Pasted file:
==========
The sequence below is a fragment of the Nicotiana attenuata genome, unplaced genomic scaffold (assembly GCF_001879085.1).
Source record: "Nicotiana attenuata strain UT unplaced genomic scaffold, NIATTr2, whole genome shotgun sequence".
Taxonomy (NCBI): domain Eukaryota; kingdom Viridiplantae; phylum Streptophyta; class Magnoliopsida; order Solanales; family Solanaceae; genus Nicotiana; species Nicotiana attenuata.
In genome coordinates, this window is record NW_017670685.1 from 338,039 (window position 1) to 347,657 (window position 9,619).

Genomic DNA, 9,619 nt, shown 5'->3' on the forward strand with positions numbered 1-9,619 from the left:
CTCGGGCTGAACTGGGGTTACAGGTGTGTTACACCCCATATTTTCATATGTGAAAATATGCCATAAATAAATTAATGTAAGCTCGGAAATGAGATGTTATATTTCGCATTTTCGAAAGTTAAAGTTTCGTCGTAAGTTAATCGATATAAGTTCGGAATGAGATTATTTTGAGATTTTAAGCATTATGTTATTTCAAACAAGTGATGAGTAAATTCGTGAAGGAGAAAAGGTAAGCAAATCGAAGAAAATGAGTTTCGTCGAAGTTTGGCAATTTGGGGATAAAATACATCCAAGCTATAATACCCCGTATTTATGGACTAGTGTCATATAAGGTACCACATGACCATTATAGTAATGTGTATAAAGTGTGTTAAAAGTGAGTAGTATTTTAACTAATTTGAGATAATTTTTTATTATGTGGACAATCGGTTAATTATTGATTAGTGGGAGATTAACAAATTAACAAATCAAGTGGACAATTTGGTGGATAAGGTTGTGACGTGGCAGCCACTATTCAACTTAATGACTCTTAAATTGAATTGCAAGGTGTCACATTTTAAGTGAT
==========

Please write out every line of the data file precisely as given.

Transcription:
The sequence below is a fragment of the Nicotiana attenuata genome, unplaced genomic scaffold (assembly GCF_001879085.1).
Source record: "Nicotiana attenuata strain UT unplaced genomic scaffold, NIATTr2, whole genome shotgun sequence".
Taxonomy (NCBI): domain Eukaryota; kingdom Viridiplantae; phylum Streptophyta; class Magnoliopsida; order Solanales; family Solanaceae; genus Nicotiana; species Nicotiana attenuata.
In genome coordinates, this window is record NW_017670685.1 from 338,039 (window position 1) to 347,657 (window position 9,619).

Genomic DNA, 9,619 nt, shown 5'->3' on the forward strand with positions numbered 1-9,619 from the left:
CTCGGGCTGAACTGGGGTTACAGGTGTGTTACACCCCATATTTTCATATGTGAAAATATGCCATAAATAAATTAATGTAAGCTCGGAAATGAGATGTTATATTTCGCATTTTCGAAAGTTAAAGTTTCGTCGTAAGTTAATCGATATAAGTTCGGAATGAGATTATTTTGAGATTTTAAGCATTATGTTATTTCAAACAAGTGATGAGTAAATTCGTGAAGGAGAAAAGGTAAGCAAATCGAAGAAAATGAGTTTCGTCGAAGTTTGGCAATTTGGGGATAAAATACATCCAAGCTATAATACCCCGTATTTATGGACTAGTGTCATATAAGGTACCACATGACCATTATAGTAATGTGTATAAAGTGTGTTAAAAGTGAGTAGTATTTTAACTAATTTGAGATAATTTTTTATTATGTGGACAATCGGTTAATTATTGATTAGTGGGAGATTAACAAATTAACAAATCAAGTGGACAATTTGGTGGATAAGGTTGTGACGTGGCAGCCACTATTCAACTTAATGACTCTTAAATTGAATTGCAAGGTGTCACATTTTAAGTGAT